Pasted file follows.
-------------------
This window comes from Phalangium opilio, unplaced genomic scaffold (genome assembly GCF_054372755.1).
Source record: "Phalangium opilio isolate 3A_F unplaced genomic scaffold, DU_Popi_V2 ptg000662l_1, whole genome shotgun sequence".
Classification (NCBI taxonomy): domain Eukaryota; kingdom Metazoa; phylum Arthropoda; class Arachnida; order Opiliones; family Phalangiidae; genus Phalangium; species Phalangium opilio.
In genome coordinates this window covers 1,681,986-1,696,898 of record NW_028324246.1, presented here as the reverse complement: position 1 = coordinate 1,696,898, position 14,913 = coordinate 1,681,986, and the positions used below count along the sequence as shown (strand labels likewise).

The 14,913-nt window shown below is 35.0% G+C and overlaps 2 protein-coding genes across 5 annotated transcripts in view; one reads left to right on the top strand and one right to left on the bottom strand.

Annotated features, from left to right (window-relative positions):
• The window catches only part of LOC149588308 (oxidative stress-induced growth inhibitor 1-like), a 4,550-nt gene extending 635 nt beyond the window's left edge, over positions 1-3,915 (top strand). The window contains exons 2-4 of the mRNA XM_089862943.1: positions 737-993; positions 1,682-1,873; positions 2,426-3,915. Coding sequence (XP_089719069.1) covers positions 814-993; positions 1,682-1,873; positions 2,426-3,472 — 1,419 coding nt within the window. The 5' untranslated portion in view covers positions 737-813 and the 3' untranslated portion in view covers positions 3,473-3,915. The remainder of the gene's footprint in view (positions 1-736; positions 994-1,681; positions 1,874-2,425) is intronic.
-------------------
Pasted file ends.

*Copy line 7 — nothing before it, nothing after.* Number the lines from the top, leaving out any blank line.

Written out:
• The window catches only part of LOC149588308 (oxidative stress-induced growth inhibitor 1-like), a 4,550-nt gene extending 635 nt beyond the window's left edge, over positions 1-3,915 (top strand). The window contains exons 2-4 of the mRNA XM_089862943.1: positions 737-993; positions 1,682-1,873; positions 2,426-3,915. Coding sequence (XP_089719069.1) covers positions 814-993; positions 1,682-1,873; positions 2,426-3,472 — 1,419 coding nt within the window. The 5' untranslated portion in view covers positions 737-813 and the 3' untranslated portion in view covers positions 3,473-3,915. The remainder of the gene's footprint in view (positions 1-736; positions 994-1,681; positions 1,874-2,425) is intronic.